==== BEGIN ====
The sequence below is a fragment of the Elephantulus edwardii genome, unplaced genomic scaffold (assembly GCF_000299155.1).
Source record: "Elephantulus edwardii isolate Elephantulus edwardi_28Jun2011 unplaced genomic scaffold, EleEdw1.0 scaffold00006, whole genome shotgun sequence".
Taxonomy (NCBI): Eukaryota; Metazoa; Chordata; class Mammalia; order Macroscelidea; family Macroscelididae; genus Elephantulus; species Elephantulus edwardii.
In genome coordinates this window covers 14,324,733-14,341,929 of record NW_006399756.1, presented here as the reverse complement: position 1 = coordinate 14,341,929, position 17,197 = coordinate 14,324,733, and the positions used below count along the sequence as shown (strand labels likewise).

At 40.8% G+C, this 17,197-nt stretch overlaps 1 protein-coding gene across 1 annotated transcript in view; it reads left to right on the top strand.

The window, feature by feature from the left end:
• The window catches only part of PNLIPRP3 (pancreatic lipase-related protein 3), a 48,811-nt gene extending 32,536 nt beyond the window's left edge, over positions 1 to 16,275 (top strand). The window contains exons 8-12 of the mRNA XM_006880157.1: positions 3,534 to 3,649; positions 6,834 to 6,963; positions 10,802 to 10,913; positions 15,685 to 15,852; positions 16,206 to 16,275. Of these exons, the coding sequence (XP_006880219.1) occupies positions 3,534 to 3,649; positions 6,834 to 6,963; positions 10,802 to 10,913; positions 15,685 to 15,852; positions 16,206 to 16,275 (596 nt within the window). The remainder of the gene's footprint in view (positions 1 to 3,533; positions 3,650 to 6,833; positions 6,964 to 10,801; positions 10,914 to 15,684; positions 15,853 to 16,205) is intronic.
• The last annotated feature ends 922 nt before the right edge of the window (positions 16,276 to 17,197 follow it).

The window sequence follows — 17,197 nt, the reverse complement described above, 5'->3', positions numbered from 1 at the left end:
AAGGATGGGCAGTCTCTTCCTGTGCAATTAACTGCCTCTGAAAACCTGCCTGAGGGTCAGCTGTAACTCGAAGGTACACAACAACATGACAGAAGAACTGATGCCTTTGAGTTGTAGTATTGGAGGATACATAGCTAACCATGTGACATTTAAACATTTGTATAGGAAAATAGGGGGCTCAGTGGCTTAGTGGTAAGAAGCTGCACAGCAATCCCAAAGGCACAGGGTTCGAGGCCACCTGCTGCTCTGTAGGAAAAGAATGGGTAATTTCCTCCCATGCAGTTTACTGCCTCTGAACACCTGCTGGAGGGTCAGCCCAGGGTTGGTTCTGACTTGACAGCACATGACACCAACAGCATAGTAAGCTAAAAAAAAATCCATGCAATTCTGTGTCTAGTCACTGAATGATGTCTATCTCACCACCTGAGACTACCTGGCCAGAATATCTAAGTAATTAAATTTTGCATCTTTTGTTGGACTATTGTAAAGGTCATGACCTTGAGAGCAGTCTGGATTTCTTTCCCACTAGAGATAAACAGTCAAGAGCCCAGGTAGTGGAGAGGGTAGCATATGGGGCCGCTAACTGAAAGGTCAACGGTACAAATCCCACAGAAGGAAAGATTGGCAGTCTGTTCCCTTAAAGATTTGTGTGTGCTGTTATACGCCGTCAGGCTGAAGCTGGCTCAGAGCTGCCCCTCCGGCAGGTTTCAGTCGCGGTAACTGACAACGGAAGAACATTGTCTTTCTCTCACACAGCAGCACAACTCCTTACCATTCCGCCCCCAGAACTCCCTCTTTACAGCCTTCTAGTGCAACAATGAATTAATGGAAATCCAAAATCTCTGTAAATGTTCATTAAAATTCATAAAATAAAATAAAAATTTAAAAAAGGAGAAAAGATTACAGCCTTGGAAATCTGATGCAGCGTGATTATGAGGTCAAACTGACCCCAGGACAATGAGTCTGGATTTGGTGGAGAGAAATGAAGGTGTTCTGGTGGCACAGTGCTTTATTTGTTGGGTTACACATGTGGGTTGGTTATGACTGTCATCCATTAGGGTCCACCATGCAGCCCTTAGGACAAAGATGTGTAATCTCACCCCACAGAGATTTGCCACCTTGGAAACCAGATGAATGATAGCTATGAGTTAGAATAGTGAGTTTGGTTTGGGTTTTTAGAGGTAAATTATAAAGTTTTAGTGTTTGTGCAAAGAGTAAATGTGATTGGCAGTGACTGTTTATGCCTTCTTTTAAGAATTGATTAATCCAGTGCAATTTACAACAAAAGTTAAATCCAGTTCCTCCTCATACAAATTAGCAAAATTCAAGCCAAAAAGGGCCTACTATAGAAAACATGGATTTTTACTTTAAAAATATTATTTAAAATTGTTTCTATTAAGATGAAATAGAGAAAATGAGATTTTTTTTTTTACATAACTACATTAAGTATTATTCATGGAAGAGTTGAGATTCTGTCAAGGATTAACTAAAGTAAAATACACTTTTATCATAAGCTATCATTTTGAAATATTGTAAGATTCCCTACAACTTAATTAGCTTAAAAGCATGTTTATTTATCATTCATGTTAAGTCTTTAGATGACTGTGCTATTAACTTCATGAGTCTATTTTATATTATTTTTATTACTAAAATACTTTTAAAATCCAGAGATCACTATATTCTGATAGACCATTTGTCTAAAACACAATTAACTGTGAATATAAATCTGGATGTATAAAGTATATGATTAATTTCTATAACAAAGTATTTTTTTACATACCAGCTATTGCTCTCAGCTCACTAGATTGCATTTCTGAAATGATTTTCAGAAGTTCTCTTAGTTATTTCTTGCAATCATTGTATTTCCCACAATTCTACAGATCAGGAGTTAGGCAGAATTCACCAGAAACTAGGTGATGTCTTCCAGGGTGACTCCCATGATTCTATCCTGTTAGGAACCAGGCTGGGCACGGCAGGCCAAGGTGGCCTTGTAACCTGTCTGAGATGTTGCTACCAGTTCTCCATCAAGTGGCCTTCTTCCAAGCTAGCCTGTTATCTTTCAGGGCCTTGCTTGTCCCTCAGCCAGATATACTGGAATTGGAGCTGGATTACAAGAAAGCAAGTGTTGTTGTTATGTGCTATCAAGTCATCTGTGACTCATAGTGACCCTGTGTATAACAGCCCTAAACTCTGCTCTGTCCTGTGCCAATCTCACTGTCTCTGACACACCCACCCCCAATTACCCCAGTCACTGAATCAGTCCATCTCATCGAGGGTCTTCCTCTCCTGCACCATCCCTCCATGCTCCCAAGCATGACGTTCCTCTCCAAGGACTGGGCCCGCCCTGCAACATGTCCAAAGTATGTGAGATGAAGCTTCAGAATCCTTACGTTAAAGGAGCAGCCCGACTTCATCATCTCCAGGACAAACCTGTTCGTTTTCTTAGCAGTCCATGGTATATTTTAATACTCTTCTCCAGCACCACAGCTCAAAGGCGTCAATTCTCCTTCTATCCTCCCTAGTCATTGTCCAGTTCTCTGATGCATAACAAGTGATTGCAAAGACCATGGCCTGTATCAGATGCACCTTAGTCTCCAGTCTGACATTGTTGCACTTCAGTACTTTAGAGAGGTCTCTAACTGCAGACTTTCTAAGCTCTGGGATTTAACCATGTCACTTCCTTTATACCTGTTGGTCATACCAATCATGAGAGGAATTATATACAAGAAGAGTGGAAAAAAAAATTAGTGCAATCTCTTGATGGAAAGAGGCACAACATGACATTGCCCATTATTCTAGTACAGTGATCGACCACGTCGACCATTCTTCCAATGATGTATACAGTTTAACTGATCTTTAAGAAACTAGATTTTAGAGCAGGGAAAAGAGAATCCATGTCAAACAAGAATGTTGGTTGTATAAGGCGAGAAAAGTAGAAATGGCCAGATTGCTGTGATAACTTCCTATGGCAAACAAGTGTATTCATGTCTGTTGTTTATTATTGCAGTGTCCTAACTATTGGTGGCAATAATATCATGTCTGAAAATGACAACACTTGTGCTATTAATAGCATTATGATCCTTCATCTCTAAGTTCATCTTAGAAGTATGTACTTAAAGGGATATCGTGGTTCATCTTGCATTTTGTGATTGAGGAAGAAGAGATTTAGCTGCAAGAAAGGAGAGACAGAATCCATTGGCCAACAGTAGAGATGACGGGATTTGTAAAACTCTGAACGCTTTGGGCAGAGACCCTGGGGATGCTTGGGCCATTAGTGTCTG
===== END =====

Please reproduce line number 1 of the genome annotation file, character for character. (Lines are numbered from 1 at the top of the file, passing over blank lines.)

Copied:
The sequence below is a fragment of the Elephantulus edwardii genome, unplaced genomic scaffold (assembly GCF_000299155.1).